Wang went on to say that 2015 has been the most significant year to date for liberalising the capital account. “This year the PBOC further opened the markets by allowing the foreign investors to invest in the onshore inter bank markets. PBOC also eliminated the upward limits for foreign currency deposits. In the past you have QFII and RQFII limits but now you can see China removing these limits. We have been waiting for this policy for a very long time.”
An alternative view
While Wang focused on China’s gradual path to liberalisation, he also commented on the currency intervention explaining that “China being a huge economy cannot simply rely on market forces and limited intervention (for its RMB) was necessary. The PBOC therefore has done a great job because even as they intervened, they communicated their policy clearly to the markets.”
A fellow panelist, however, did not share this view. Christopher Balding, associate professor at Peking University HSBC Business School said “The PBOC intervened to bring offshore and onshore rates closer. The real question is whether China is going to allow the RMB to be freely traded at a market price. Right now, there’s some real questions about that and investors in Hong Kong are definitely concerned.”
Balding went on to put some perspective on the size of the offshore RMB market and cautions on being overly optimistic about the growth prospects of the offshore centers. “If you add up all the offshore RMB deposits, in places like London, Luxembourg, Taipei, Singapore, etc. You are still only at about RMB2 trillion which in the grand scheme of things is the size of a mid to small sized Chinese bank. It’s definitely not what you would consider a large market.”
On the importance for Chinese banks of using offshore RMB as collateral in the OTC markets, Balding commented that “I would disagree with this because I can see banks saying that we don’t want to use RMB as collateral as it is simply not as widely traded.”An interesting point brought up by Balding relates to the flow of offshore RMB back into China. Over the past two years, the Chinese authorities have gradually opened up more cross border channels for the RMB to flow back into China. In July 2013, the authorities increased the quota allowing investors to use RMB obtained offshore to $42 billion for investment into China’s domestic capital markets. Balding mentioned that this flow back mechanism is actually shrinking the offshore RMB market. “One of the things that has been happening in recent months is that short and middle term offshore RMB loans aren’t being rolled over and those firms are instead going for onshore RMB financing. So the RMB essentially is being repatriated back to China. So in the Hong Kong market in recent months, you’ve actually seen a shrinkage in the amount of RMB available for offshore deals”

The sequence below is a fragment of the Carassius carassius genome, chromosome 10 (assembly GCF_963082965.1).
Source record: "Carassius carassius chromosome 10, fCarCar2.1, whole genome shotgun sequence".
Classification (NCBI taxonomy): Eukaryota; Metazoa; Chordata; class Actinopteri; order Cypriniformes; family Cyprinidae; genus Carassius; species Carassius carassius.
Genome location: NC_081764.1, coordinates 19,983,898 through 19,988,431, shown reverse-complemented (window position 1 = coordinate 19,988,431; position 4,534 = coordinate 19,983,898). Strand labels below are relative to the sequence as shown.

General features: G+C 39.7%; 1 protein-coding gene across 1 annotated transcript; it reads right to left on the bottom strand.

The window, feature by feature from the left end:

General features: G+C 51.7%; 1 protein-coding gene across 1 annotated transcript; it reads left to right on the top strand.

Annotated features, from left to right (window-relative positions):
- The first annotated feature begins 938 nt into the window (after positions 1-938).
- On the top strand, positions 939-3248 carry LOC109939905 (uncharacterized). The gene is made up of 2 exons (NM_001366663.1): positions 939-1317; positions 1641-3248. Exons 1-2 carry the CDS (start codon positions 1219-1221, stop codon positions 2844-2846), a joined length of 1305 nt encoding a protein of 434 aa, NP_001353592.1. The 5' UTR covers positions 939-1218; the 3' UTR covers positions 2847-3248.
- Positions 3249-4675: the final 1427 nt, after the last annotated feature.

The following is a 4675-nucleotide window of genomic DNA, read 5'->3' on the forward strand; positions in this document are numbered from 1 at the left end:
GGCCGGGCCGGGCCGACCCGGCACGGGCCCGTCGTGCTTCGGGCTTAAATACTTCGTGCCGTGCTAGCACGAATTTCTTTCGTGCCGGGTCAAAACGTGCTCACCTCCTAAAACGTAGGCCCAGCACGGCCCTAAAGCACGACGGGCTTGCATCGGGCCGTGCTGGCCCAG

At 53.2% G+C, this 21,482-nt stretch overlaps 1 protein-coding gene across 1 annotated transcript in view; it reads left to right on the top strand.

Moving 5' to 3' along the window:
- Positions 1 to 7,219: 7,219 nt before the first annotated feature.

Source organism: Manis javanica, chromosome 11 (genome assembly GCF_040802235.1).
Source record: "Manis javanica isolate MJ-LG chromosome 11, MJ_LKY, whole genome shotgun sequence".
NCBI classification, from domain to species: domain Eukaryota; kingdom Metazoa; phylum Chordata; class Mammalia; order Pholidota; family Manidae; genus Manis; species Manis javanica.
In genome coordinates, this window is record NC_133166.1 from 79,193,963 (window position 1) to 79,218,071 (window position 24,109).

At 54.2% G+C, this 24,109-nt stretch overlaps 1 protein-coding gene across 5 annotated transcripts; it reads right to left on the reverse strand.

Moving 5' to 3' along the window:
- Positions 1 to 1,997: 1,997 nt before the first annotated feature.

Where to from here?
China’s capital market liberalisation has to be viewed from a macro context and take into account a historical perspective as Wang rightly pointed out. Whether it is the experimental approach of using the Shanghai-Hong Kong Stock Connect and the Shanghai Free Trade Zone, or the gradual move of removing barriers to entry for foreign firms or even the widening of quotas for the qualified investor programs, it is quite evident that China’s road to liberalising its capital account is well underway.
Concerns exist about the lack of liquidity for some RMB products as well as the overall amount of the offshore RMB currency available relative to the well-established G3 currencies. However, it is important to bear in mind that it was only 10 years ago that the RMB was allowed to be traded outside China for the first time. Given the short period of time, a variety of liberalisation moves have taken place. There has also been investment in the creation of hubs, clearing and settlement platforms as well as corresponding banks, all of which serve in putting the right infrastructure in place for the future. The path is being slowly paved for a move towards full liberalisation. The question of “when” will depend on the Chinese authorities.
Keywords: China, Liberalisation, Hong Kong-Shanghai Connect, RMB, SFTZ, RenminbiWorld 2015, PBOC, Free Trade